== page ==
Abreu says that as an artist, one of the film’s biggest challenges was keeping the initial feelings of inspiration and ambition alive over the years. “I had to keep the feelings that motivated me to succeed throughout the production process with all its obstacles to overcome,” he confesses. “I put a lot of effort into not losing sight of the emotions that made me immersed in the universe of the film, so that they could guide me during production and ultimately be reflected in the film.”

Perlimps
Perlimps

The director also mentions that he cannot identify any particular influence on the film’s visual style. He explains: “There comes a time when someone’s work is such a mix of things that it’s not so easy to identify the direct influences. But I could cite Roger Dean, Mœbius and René Laloux, not only for the reference to psychedelia that I tried to impress in the film, but also because of the good memories I have of these artists in my childhood and my youth.

“With this film, I was guided primarily by color, a very powerful tool that brings an important layer to the adventure and is essential to understanding the film,” said Abreu. Variety earlier this year. “Childhood is represented in the film as a physical space where anything is possible, generating incredible transformative power through hope.”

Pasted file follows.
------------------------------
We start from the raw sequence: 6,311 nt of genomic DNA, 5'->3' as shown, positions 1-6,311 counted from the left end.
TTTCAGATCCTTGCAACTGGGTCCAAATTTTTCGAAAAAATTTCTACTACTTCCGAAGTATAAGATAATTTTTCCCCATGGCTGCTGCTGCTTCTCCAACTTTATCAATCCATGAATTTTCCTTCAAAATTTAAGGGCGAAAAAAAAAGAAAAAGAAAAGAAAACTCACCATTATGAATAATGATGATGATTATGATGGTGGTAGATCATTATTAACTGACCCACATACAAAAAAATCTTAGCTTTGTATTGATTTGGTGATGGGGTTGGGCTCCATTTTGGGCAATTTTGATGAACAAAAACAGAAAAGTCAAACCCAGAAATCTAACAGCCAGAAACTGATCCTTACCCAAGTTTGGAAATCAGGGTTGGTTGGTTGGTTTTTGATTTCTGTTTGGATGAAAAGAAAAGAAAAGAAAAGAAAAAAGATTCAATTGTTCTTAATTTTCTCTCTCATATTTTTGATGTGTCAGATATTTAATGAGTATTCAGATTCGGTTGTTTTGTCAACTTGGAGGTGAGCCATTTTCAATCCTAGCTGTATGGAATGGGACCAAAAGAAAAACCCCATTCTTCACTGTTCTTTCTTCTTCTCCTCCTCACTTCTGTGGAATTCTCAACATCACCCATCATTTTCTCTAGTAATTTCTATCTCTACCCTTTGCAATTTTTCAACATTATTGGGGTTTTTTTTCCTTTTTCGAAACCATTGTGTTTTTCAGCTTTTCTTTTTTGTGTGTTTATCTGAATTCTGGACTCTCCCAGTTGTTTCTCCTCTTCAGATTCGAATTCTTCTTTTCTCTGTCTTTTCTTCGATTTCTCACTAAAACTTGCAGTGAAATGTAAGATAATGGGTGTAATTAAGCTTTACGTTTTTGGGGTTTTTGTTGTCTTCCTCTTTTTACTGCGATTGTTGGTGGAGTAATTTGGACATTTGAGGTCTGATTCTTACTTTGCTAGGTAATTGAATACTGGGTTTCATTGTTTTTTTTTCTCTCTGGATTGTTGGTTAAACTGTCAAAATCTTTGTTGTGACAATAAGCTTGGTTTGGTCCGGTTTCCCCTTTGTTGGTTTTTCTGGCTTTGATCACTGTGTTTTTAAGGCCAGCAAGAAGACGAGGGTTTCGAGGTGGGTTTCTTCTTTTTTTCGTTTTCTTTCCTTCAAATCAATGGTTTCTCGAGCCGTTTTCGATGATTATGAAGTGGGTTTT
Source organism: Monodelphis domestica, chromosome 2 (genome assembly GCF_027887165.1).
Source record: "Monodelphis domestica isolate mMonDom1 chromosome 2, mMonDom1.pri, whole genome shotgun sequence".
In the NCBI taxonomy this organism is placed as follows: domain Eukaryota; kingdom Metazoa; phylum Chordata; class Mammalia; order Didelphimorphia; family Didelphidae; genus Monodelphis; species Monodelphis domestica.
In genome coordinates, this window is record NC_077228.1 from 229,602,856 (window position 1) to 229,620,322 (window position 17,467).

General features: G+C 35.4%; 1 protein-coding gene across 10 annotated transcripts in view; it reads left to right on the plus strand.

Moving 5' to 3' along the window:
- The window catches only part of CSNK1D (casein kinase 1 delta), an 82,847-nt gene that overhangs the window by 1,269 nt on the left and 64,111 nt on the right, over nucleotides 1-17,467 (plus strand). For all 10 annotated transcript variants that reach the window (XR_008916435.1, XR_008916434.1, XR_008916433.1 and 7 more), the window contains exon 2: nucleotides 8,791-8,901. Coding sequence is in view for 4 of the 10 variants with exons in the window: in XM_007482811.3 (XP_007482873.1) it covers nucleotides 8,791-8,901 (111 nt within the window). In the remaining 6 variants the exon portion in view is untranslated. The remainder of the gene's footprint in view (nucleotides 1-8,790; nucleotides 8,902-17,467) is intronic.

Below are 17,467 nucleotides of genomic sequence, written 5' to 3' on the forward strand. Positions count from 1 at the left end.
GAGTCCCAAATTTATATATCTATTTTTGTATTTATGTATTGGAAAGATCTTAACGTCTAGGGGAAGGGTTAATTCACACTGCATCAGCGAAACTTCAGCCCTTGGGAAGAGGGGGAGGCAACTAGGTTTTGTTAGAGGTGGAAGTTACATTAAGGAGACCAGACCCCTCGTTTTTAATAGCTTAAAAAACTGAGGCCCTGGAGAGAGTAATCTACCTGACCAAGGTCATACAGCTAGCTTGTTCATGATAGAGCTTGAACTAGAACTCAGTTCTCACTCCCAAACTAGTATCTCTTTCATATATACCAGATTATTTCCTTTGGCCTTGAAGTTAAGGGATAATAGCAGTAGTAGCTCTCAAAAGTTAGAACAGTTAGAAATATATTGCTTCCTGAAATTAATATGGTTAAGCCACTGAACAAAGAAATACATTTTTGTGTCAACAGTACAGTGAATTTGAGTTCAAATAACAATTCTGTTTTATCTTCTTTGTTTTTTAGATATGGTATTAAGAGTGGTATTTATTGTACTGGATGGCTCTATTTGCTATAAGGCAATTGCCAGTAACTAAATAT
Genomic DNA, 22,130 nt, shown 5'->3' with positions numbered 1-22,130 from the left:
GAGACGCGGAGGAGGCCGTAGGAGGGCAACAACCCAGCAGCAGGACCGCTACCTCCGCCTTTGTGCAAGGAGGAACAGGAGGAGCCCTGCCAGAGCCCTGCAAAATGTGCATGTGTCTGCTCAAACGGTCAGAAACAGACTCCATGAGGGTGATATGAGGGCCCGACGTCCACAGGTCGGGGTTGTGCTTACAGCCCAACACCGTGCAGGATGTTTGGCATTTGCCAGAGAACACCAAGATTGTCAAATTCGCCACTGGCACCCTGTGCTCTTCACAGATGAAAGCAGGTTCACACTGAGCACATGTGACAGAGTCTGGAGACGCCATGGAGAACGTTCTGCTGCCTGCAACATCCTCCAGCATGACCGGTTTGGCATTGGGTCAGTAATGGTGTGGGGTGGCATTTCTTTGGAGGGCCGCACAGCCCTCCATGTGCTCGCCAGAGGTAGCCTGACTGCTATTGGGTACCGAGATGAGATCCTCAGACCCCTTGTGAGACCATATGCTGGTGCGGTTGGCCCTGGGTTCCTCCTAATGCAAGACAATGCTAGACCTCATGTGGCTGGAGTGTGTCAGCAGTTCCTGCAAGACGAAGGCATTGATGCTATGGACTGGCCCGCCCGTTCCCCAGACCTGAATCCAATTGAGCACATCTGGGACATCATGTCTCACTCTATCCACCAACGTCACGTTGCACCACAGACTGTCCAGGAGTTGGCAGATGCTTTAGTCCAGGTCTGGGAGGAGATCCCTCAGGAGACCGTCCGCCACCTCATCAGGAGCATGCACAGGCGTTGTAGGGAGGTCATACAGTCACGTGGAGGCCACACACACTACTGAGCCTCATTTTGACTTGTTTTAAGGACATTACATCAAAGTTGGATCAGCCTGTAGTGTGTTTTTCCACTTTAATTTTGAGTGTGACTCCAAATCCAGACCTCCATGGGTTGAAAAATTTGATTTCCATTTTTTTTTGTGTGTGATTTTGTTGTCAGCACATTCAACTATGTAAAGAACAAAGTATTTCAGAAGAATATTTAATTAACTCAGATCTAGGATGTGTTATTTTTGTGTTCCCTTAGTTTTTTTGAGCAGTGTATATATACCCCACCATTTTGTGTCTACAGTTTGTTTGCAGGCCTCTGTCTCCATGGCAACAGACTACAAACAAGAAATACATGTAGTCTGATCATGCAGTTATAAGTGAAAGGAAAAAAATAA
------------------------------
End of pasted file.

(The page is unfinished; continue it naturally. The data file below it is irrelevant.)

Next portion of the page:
Perlimps
Perlimps

A pupil of Laloux

He does, however, mention several films that had a huge impact on his artistic development early in his life. “I watched two films by René Laloux in a small film club in São Paulo many years ago: fantasy planet and masters of time. In addition to inspiring me to work in animation, these films paved the way for me to the kind of film I wanted to make. I also recently saw Isao Takahata again The Tale of Princess Kaguyaand I believe it is one of the masterpieces of animated cinema.

However, Abreu says he’s been less happy with what he’s seen on screen in recent years. “When it comes to feature films, I think there is a movement that seeks to take animation out of the aesthetic similarity of CGI productions,” he notes. “But very little of what I’ve seen recently has been enjoyable or exciting.”

Perlimps
Perlimps

The filmmakers hope the new film will appeal to both younger and older audiences. “We hope that audiences will have an immersive experience in a dreamlike fantasy world and that children and adults can connect with their inner child,” says Bolognesi. “We think this is a film that can appeal to both family audiences and anime fans. In the end, I believe there is a message of hope and a cry for peace, added to the urgency of preserving our natural resources.

Perlimps makes its North American premiere this month at the Ottawa International Animation Festival.